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New Households In King County Are Rich Or Poor – But Not Middle Class

Union members marched yesterday in support of taking a vote on the latest Boeing contract offer. Weakened unions have chipped away at the middle class in King County.
KUOW Photo/Carolyn Adolph
Union members marched yesterday in support of taking a vote on the latest Boeing contract offer. Weakened unions have chipped away at the middle class in King County.

  Earlier this month at an economic conference, King County Executive Dow Constantine made a startling point: Less than 5 percent of the households added to King County since the year 2000 were middle income.

Middle income means having a household income of $35,000 to $125,000 a year.

It's a wide salary range, but fewer than 4,000 new families in the county could fit it. And of the other households, there were slightly more poor families than richer families. Despite Seattle’s strong economic recovery, the middle class is struggling to get and keep a foothold.

Here are some reasons why:

Structures that protect middle income earners – like unions – are breaking down. For example, the local Machinists. Boeing has traditionally had a solid middle class workforce. The company pension was its cornerstone - a guarantee of security.

Then just over a year ago, Boeing threatened to axe 20,000 local jobs unless workers agreed to give it up. In the weeks before the final vote, two generations of workers argued over what form of security was more important: the pension or the jobs. You could hear the old solidarity falling apart.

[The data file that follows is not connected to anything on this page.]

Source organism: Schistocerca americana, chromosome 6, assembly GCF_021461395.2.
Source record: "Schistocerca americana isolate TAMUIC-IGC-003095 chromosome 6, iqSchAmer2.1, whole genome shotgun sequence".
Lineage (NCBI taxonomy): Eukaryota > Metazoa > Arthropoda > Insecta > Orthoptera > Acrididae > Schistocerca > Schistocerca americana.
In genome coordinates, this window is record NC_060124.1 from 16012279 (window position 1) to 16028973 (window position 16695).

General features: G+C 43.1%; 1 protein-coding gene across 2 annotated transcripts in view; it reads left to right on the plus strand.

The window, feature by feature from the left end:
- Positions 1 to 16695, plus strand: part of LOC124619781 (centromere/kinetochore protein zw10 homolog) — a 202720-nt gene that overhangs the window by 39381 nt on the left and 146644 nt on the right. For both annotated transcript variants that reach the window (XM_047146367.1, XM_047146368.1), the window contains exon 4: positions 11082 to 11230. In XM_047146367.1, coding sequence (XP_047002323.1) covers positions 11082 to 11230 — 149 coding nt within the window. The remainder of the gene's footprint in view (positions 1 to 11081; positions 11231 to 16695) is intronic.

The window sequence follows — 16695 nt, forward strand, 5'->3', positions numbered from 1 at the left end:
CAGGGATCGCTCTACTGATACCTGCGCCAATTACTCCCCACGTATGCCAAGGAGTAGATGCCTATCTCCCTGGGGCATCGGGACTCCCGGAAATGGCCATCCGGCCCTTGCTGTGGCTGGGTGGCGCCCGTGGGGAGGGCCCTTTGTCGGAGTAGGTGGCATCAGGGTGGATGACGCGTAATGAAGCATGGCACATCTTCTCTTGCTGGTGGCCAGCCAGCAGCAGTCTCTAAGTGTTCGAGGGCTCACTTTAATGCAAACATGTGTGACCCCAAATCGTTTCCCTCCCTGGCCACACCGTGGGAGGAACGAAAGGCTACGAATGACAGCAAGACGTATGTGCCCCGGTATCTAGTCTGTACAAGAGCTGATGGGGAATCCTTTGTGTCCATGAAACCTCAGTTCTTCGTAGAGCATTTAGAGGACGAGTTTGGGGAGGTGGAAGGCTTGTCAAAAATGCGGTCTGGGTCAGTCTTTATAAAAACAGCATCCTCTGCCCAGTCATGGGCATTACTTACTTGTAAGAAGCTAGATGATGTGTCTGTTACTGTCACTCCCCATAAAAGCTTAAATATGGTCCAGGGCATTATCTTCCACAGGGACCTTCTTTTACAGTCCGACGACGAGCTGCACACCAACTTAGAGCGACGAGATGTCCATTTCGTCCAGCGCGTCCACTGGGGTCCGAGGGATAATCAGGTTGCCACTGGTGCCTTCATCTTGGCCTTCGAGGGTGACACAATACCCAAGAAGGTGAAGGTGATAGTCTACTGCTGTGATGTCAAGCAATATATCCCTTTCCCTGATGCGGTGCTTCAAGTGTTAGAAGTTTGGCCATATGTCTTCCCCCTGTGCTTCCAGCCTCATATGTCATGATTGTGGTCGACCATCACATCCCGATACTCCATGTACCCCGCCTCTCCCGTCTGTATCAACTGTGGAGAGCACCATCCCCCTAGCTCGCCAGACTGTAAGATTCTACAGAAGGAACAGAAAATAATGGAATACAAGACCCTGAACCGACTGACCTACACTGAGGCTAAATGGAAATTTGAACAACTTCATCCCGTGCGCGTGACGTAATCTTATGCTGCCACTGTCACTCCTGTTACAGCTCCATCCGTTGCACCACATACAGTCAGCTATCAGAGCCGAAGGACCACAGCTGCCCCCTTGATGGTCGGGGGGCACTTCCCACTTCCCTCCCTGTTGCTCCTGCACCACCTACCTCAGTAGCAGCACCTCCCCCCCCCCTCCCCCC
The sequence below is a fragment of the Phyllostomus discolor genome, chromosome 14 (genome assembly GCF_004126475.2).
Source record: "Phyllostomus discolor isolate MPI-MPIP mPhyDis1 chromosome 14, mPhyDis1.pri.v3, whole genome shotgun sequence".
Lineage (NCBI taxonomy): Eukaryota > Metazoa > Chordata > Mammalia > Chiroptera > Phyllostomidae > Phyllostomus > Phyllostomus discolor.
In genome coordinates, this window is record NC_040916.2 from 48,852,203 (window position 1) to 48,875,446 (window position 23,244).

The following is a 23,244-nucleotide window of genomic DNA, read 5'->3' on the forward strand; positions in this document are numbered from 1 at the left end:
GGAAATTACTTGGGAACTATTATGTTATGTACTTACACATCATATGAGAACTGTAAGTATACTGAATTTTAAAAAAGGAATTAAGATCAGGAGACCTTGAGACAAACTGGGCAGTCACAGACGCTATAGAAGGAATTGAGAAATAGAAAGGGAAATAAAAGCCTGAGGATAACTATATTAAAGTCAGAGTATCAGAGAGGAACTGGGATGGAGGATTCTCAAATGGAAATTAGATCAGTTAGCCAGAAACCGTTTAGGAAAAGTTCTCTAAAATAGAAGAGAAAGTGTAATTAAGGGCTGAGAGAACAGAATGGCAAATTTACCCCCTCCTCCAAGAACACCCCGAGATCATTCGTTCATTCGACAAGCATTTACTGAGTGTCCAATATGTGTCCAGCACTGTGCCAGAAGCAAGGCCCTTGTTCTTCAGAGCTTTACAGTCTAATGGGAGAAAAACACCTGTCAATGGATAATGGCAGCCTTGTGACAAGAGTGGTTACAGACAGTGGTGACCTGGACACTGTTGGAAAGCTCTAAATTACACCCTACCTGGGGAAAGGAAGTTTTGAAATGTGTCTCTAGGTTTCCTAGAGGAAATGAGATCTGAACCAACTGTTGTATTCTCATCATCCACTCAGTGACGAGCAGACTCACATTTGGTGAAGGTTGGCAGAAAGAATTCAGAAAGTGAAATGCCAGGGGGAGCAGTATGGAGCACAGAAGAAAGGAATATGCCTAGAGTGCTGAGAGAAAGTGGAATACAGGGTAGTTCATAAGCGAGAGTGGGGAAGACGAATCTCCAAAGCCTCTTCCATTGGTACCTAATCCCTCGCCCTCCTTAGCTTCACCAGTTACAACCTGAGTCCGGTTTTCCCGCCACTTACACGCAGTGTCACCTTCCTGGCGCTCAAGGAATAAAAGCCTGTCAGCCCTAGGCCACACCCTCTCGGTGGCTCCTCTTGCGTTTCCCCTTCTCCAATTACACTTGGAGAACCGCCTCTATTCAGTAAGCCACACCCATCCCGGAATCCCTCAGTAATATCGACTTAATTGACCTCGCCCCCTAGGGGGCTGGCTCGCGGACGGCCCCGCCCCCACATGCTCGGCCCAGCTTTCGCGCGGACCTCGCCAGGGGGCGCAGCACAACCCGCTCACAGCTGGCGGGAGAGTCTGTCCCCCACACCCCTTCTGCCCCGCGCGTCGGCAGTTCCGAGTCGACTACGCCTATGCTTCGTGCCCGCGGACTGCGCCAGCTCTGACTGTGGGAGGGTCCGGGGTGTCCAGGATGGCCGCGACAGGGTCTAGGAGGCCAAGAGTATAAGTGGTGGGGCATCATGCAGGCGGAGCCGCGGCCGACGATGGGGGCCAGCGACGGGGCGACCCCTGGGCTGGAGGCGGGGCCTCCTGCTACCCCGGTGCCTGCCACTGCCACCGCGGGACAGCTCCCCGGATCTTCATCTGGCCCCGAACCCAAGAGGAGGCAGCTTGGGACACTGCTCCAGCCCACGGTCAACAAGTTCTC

Machinist Billy Cox said the young generation didn’t understand the value of keeping what the union had fought for.

“In my opinion we became complacent, that is why we are falling back now,” he said. “And hopefully, seeing the minimum wage people struggle will give us a snapshot – ‘Hey, we could be there one day too.’”

The Machinists’ new president, Jon Holden, said the union's job is even more difficult today – because the employer played hardball.

“We were negotiating during the life of an agreement, so that’s new tactics,” Holden said. “We have to prepare our members for that again.”

Boeing says it has to play hardball to compete in a global market. A lot of employers say the same; they need to cut costs and increase flexibility. This is another reason why the middle class is under pressure.

The recession made this worse. The state Employment Security Department reports that after 2008, many middle income jobs that paid up to $70,000 a year disappeared.

The jobs that eventually came back were fewer and paid less. Which brings us to yet another reason why middle class security is under attack in our region: A lot more work is temporary.

The state’s Employment Security department says the contractor class is among the fastest growing in the region. But that doesn't guarantee middle class security. Microsoft says it plans to end its contracts with thousands of workers by the end of the year. The announcement came amid a reorganization designed to keep the company competitive. These workers will have to wait half a year before they can work for Microsoft again.

Microsoft practically invented the permatemp. Now the permatemp ranks will dwindle.

This is how middle class life erodes. First people do without benefits and security. Then one day the access card doesn't swipe the company door.

Rennie Sawade knows the drill. He's been working as an IT contractor for years.  

"It's not a life that I thought I was going to have," he said. This year is going to be tight. “There are going to be more people competing for those jobs.”

Contractor wages will probably fall. Sawade is a middle-aged man with a family. He’s had to drain his retirement savings to cover times when he couldn’t find work.

“I try not to think about retirement. I just don't have one. I'm going to be doing this until they put me in the ground I guess,” he said.  

Sawade met a reporter at a coffee stand near his temporary job. A week later, he was looking for work again.